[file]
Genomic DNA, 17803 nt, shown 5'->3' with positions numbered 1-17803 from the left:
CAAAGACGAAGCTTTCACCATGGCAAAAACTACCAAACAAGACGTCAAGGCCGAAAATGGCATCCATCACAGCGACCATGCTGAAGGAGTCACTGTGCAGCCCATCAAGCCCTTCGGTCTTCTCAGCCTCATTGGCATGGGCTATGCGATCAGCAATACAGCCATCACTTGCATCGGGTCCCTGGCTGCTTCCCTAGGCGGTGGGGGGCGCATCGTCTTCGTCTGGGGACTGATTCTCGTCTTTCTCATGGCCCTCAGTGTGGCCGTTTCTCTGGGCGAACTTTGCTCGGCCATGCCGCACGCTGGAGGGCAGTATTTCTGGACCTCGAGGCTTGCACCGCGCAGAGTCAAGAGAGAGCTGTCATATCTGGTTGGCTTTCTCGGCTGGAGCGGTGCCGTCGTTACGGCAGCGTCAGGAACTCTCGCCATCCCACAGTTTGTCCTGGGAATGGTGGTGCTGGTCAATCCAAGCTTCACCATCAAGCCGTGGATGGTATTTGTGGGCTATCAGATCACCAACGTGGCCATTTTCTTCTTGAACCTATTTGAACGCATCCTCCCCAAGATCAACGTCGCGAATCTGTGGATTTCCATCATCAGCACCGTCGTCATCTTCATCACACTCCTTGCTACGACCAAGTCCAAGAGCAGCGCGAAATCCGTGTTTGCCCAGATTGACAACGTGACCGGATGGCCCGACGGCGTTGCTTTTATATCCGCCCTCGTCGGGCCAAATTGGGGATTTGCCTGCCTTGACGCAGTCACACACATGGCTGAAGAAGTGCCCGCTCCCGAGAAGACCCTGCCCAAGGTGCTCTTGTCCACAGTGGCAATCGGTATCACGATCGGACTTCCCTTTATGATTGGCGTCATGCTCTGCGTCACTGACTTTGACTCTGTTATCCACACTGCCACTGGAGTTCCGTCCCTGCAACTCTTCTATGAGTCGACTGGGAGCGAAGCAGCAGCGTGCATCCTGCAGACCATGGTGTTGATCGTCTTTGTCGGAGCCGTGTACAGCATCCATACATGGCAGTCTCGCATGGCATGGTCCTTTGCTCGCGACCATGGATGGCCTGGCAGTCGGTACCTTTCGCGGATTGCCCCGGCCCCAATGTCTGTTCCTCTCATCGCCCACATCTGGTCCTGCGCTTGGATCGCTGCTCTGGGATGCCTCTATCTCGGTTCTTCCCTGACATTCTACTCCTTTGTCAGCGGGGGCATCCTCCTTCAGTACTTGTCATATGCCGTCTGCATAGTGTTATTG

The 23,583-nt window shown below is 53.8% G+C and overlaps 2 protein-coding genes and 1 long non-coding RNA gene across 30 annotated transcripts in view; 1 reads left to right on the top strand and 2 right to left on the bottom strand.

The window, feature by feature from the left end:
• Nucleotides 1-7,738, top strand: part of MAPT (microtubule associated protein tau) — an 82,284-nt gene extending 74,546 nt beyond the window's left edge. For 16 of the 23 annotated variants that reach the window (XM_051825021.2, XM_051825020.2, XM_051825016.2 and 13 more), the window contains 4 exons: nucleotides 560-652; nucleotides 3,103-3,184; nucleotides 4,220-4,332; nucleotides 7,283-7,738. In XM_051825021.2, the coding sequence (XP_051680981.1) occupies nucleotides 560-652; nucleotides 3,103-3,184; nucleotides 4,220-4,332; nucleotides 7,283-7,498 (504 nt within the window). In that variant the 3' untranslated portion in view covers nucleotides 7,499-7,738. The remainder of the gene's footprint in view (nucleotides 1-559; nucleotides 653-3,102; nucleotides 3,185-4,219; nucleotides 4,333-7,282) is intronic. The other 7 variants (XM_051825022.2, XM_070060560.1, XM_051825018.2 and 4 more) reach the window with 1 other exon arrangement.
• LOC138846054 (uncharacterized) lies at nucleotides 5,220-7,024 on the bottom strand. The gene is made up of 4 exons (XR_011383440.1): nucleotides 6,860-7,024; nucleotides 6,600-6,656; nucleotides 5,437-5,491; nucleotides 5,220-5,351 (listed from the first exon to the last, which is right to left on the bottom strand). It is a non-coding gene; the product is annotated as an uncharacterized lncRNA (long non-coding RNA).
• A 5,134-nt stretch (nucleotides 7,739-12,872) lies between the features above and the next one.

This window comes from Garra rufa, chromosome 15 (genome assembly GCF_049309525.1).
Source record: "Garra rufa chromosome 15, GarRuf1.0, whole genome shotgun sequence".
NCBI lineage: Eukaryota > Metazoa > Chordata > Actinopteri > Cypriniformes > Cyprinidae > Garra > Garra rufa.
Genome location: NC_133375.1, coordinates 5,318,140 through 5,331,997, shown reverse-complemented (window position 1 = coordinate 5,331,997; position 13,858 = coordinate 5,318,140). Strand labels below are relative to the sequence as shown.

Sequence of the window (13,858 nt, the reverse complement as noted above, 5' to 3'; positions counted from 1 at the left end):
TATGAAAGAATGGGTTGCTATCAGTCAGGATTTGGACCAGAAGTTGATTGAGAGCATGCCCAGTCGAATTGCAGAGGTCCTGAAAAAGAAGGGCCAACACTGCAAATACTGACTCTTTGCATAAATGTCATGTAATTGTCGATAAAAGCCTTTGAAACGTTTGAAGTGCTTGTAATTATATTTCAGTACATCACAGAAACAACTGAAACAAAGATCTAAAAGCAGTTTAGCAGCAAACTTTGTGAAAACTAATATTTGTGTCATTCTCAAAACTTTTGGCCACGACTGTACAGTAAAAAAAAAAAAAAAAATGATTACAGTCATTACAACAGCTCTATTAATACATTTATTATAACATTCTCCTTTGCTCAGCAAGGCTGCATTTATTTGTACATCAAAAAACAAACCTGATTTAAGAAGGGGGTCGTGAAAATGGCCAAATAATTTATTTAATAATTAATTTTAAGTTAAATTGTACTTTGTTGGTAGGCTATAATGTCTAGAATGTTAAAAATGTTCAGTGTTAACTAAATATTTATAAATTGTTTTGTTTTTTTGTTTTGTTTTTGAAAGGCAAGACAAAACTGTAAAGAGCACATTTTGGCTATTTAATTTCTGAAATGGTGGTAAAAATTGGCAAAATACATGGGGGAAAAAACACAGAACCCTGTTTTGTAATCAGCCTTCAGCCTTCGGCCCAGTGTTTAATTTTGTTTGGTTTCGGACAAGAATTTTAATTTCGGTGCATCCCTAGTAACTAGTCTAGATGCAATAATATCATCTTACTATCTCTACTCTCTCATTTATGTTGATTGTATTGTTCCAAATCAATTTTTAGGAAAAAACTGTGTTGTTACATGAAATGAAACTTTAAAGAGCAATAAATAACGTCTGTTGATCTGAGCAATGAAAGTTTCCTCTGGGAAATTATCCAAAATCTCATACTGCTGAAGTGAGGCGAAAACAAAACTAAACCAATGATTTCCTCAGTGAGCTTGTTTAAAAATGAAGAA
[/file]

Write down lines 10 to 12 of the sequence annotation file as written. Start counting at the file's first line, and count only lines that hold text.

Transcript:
NCBI lineage: Eukaryota > Metazoa > Chordata > Actinopteri > Cypriniformes > Cyprinidae > Garra > Garra rufa.
Genome location: NC_133375.1, coordinates 5,318,140 through 5,331,997, shown reverse-complemented (window position 1 = coordinate 5,331,997; position 13,858 = coordinate 5,318,140). Strand labels below are relative to the sequence as shown.

Sequence of the window (13,858 nt, the reverse complement as noted above, 5' to 3'; positions counted from 1 at the left end):